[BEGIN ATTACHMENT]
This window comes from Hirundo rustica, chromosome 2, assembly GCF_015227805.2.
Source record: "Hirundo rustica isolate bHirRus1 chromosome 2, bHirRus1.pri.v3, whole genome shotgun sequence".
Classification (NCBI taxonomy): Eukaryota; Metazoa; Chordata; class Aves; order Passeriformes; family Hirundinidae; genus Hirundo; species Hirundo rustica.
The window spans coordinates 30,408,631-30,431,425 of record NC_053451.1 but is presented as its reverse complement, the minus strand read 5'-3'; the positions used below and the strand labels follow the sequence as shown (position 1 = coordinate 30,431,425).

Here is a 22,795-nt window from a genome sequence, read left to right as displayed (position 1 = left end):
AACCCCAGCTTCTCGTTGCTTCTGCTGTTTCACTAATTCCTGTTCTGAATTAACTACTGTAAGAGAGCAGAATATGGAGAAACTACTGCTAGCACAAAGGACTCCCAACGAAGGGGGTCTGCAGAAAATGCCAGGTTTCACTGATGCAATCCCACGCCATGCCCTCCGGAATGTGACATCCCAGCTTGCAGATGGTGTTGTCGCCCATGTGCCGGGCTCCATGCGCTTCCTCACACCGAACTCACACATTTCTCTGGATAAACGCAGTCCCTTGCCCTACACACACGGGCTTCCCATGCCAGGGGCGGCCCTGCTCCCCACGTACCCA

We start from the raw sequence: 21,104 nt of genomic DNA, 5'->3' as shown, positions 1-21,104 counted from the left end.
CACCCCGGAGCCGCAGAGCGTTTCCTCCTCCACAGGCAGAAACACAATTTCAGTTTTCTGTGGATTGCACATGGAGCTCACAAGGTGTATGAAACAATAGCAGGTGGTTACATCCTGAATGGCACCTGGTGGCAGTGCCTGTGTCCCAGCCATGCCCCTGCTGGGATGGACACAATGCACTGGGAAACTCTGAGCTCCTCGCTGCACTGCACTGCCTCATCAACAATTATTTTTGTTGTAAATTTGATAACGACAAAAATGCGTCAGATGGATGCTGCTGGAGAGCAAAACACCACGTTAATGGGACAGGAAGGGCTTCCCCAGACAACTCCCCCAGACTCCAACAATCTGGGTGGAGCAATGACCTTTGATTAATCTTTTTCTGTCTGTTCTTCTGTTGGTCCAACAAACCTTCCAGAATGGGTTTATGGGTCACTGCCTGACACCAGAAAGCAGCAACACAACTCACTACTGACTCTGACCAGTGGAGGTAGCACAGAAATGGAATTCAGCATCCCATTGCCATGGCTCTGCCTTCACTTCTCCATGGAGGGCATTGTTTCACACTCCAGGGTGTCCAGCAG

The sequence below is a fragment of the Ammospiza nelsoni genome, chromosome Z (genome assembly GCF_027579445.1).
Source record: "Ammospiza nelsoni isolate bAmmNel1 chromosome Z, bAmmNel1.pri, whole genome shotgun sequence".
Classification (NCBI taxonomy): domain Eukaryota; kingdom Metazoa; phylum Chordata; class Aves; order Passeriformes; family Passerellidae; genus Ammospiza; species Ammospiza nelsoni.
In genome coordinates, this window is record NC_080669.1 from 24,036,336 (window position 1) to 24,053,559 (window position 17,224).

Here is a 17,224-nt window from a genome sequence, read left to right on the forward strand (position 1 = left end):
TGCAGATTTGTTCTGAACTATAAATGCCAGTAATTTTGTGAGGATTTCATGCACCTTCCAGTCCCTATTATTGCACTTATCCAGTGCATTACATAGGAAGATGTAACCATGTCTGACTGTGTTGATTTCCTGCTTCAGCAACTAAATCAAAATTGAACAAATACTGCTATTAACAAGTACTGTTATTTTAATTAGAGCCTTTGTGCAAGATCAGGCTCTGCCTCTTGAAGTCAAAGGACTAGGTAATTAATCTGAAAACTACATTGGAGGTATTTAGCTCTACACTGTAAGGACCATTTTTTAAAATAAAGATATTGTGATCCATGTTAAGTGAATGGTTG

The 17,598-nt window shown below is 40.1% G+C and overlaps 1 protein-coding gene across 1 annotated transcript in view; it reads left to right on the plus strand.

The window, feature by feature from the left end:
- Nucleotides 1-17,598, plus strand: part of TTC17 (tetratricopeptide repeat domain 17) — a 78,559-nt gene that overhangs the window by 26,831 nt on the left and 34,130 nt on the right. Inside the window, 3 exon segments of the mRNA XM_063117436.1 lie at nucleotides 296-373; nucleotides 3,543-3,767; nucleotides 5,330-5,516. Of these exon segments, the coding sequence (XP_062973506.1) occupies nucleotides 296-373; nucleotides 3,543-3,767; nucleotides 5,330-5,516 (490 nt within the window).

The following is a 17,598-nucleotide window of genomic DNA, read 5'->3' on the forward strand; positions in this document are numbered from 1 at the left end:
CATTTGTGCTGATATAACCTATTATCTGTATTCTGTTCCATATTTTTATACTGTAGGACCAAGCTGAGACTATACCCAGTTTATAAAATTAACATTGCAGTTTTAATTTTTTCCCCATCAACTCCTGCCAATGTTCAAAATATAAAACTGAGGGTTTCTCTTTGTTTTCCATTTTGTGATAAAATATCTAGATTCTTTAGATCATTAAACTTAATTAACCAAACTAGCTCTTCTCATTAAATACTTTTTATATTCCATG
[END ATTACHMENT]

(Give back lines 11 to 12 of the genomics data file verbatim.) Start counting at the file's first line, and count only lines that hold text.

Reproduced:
Classification (NCBI taxonomy): domain Eukaryota; kingdom Metazoa; phylum Chordata; class Aves; order Passeriformes; family Passerellidae; genus Ammospiza; species Ammospiza nelsoni.
In genome coordinates, this window is record NC_080669.1 from 24,036,336 (window position 1) to 24,053,559 (window position 17,224).